This means that cultural creativity has been for want of a better phrase 'democratised', hence both manufactured and absorbed by the individual, the group and the mass – or any combine of the 3.

It also means that cultures can be theoretically 'deepened' by overlaying old cultural reference-points upon new items or media, aswell as opening up the white-space for cross-cultural amalgamation, something perhaps especially of interest to the the many people who themselves span two or more cultures.

Given the role of music and dance in global and national histories, popular music has over the last century provided perhaps the most fertile ground for such 'culture-meshing'. From the 1920s re-appropriation of working-people's music in upscale Jazz joints, to Rock & Roll's foundations in Deep South 'Blues' and its recapture through 1960s R&B, to the mainstream of C&W in the US, and the adoption of 1970s Hip-Hop by the global youth, it in turn fragmented to form Garage, modern R&B, Parisienne Arab-Rap, UK Grime, UK Urban Bhangra and much else besides.

However, the notion of cross-fertilized influence from the 'Global Village' is today well demonstrated by music artists such M.I.A - British (London) born of Sri-Lankan Tamil parentage. Since 2000 she has become the archetype of the seemingly marginalised yet anti-oppressive 'empowered' individual. She imbues her Tamil (Tiger) lineage and her femaleness with a savvy appreciation and conglomeration of the 'every -day soundtrack' from global and historical sources. Juxtapositions that range from F1 engines to old Bollywood musicals.

As such she has become a type of 'anti-hero' by developing a broadly cross-cultural artistic output (visually and audibly) to the 2nd and 3rd generation immigrant youth in the US, Canadian & Britain. Adding to her plausibility and standing in the eyes of her fans is that she is a well-publicised philanthropist, giving portions of income to the apparently marginalised or oppressed: primarily African Liberian schooling and Sri Lankan (Tamil related)causes.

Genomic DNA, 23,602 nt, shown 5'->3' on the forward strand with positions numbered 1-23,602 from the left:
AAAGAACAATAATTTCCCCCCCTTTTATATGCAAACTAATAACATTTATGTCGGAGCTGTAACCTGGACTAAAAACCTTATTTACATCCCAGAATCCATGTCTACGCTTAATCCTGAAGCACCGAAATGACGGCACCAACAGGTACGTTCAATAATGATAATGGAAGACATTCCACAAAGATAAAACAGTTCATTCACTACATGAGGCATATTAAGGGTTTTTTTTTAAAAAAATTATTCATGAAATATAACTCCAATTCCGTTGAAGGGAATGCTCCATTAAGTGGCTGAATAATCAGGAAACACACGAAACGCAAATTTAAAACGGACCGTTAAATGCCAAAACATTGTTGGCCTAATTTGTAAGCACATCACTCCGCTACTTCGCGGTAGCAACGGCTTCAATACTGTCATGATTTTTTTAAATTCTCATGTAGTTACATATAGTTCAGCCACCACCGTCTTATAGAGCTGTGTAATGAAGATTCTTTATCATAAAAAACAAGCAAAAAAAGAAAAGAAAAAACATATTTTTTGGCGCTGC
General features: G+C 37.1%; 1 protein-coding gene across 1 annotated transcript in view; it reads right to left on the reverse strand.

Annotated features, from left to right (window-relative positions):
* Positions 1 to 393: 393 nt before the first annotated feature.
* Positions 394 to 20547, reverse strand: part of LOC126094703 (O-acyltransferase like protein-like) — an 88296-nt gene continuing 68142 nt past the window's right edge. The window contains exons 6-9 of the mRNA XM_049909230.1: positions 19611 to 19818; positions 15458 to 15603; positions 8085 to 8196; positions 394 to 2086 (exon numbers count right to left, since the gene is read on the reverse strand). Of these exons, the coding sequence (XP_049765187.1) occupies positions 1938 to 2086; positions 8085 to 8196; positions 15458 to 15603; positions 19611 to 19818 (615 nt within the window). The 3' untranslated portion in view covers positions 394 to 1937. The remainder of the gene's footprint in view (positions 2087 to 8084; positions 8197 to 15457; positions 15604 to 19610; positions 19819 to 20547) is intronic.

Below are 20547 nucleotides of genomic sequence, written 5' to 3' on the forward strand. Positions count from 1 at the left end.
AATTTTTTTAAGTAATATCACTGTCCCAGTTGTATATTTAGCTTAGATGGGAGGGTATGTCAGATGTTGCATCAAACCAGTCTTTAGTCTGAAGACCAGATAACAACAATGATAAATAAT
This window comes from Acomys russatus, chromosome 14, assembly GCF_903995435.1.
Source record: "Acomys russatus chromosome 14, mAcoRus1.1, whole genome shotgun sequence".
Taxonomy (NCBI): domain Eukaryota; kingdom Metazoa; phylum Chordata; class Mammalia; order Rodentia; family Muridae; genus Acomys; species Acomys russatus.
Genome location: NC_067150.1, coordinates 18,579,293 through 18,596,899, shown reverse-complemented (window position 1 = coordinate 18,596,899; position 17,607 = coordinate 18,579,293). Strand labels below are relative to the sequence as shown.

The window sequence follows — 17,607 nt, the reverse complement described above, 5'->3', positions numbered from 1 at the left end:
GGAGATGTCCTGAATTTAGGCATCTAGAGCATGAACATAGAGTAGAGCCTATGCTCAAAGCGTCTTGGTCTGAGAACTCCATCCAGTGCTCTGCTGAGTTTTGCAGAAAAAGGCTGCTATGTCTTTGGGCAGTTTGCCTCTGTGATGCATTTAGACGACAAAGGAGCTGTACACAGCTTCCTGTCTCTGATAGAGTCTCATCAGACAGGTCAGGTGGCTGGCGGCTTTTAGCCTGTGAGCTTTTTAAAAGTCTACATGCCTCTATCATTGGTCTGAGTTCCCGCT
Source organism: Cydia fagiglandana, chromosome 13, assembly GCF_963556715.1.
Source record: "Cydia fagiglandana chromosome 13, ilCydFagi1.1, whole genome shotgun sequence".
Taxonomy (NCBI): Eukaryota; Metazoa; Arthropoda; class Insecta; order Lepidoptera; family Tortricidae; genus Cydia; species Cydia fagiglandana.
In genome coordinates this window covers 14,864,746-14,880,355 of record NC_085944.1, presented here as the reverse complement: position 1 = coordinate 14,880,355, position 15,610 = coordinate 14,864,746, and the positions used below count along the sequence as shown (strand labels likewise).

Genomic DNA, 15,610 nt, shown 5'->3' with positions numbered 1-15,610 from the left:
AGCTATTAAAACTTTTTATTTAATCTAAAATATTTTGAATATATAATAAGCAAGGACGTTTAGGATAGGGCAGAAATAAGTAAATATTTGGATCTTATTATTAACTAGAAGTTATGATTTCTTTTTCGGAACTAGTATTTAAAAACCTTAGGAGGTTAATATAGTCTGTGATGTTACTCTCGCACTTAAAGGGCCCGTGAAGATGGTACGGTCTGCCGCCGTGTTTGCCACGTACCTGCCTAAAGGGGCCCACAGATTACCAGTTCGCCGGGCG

As is also typical of any 'street to star' story, an alternative viewpoint is to regard her as simply a similarly fabricated product for target-market consumption. Extracted from obscurity by an independent record label, attracting a following, then sold-onto a big record company and essentially 'commercialised' for major sales success. And finally possibly considered to have 'sold-out' her own heritage by marrying into a wealthy non-Tamil family.

Either way, M.I.A. replicates age-old case stories of fringe communities providing the seeds of musical invention, the typical cross-fertilized output of which is brought into the mainstream and thence re-played back to the migrant heartland and a afar broader 'in-touch' audience. The record companies executives identifying and developing an artist who ticks all the boxes of prevailing sociological trends.

Hollywood film-making has used it ever since the London born Charlie Chaplin for Trans-Atlantic audiences of silent movies, with 'Mid-Atlantic' (European-esque) Cary Grant and Audrey Hepburn for US and European audiences, with the 'bit-part' Carmen Miranda to reach South American audiences, the NY & LA Afro-Americans for US, Euro & African audiences, Jackie Chan for reach into HK and Asia and more recently the prominence of Mexican & Latin film-stars to reach once again Southward. The opposite of this American effort were films like 'Soy Cuba' ( I am Cuba) produced by the Soviet Union in 1964 to further its political reach. The film timely 're-discovered' recently in the US as part of its own reach into Cuba with the stepping down of Fidel Castro, his incoming brother Raul, and the warming of Cuban-US relations.

Unsurprising then that cultural-creativity in the world of entertainment acts in tandem with that of global economic development, and is used to further global reach by competing super-powers and emerging powers.

Simply then a continuation of the historical norm.